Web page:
Foreign Minister Salahuddin Rabbani has welcomed NATO's commitment to work towards securing funding for Afghanistan's security forces through to 2020.
"We have agreed that we should work to secure the necessary pledges until the end of 2020 for the financial sustainment of Afghanistan's national defense and security forces," Rabbani said at a press conference after the meeting.
He said that "we also discussed the need to develop, strengthen and enhance the NATO-Afghan enduring partnership agreement."
"On the issue of the troops and how much funding we need beyond 2020, of course currently, as you know, that $4.1 billion US dollars is required and that will continue until 2020. And after that, of course, Afghanistan has also its part to play, has to make some contributions of about $500 million US dollars every year," he added.
This comes while the NATO also announced that the alliance will keep about 12,000 troops in Afghanistan through next year and confirmed the commitments - roughly 7,000 US troops and 5,000 from NATO member states and partners.
On Tuesday, the NATO Secretary-General Jens Stoltenberg said at a press conference that after 2016 the North Atlantic Treaty Organization (NATO) mission will focus only on training and mentoring in Afghanistan and those bases will be located in only four provinces in the country.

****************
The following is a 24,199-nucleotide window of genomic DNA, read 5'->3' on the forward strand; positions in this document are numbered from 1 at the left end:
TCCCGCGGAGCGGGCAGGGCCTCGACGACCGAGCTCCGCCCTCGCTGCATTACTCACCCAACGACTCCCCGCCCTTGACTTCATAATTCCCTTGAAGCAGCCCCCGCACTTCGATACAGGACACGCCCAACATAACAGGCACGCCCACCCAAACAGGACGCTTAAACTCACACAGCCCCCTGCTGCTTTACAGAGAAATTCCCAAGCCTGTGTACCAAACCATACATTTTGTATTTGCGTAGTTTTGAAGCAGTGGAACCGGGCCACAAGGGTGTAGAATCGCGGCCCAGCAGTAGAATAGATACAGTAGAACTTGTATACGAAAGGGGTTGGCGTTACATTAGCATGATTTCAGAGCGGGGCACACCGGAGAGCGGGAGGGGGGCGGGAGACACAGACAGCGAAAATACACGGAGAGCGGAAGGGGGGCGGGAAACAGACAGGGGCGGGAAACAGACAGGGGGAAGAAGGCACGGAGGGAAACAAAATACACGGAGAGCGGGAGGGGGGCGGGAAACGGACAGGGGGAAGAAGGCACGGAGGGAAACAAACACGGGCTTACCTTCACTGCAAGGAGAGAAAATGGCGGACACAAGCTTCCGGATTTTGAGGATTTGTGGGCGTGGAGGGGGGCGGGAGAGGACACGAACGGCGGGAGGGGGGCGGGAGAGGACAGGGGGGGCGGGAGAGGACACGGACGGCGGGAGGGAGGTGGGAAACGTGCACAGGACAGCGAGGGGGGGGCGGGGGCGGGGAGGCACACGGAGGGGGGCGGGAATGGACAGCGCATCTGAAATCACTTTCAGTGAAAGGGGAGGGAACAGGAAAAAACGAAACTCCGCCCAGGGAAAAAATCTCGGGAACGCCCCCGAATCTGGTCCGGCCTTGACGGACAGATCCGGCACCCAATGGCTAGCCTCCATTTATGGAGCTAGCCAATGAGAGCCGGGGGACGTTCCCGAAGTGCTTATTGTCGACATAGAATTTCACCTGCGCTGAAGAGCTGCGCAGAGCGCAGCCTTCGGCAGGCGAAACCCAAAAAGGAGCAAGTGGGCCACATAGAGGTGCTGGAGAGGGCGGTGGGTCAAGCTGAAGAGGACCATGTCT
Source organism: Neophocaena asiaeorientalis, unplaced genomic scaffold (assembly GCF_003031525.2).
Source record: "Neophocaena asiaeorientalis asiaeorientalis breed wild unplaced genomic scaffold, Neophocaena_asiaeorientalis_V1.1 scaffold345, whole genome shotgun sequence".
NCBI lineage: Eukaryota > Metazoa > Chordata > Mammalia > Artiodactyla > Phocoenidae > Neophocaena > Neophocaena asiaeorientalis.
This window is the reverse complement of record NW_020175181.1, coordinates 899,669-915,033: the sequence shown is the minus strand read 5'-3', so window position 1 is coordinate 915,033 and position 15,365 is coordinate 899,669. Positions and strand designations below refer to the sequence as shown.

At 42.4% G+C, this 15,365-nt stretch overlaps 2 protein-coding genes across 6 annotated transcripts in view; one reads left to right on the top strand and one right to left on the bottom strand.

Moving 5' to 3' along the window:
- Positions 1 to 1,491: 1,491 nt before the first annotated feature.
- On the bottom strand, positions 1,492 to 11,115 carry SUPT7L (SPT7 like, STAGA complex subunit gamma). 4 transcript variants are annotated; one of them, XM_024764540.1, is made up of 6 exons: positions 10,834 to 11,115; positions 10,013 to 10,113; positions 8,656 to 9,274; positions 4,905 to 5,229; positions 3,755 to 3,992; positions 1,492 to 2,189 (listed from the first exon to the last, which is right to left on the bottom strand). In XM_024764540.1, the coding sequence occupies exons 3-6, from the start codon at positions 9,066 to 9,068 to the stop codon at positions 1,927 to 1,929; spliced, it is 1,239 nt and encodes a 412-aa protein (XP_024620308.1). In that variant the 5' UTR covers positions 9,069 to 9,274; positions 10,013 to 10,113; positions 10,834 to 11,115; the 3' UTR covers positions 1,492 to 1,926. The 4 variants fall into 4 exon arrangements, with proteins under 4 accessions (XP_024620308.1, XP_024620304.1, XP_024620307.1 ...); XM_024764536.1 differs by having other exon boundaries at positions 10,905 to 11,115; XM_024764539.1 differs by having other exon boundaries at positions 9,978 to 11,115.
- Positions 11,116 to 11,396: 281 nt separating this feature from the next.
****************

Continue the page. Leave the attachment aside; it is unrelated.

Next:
The two-day meeting of NATO foreign ministers began on Tuesday in Brussels at the organization's headquarters.
NATO Secretary-General said on the sidelines of the meeting that Afghanistan is an important country for NATO, which will not allow the country to become a safe haven for terrorists as Afghanistan's insecurity was in turn a big threat to the security of NATO countries.
"We are in Afghanistan to prevent that Afghanistan again becomes a safe haven for international terrorists. It is also in our security interests to make sure that doesn't happen. So we are in Afghanistan of course to support Afghans but we are in Afghanistan also to support ourselves because if Afghanistan becomes a safe haven for international terrorists that will also be a threat to us," he said.
Stoltenberg said he supported the peace process by the Afghan government and asked the neighboring countries to help with the process.
Meanwhile, the German Foreign Minister Frank-Walter Steinmeier, speaking at the NATO summit, said he supports the extension of the "Resolute Support" training mission in Afghanistan, and that Montenegro should be encouraged by upcoming discussions on its possible membership of the bloc.
"The security situation is still difficult and that is why today I recommended that we extend the training and advice mission "Resolute Support" which should have come to an end, and that Germany will continue to play its leading role in the north of Afghanistan," he said.
Fourteen years after the United States first sent troops to Afghanistan, NATO members have doubts about the ability of its army and police to defend itself against Taliban fighters, who briefly took over the northern city of Kunduz in September.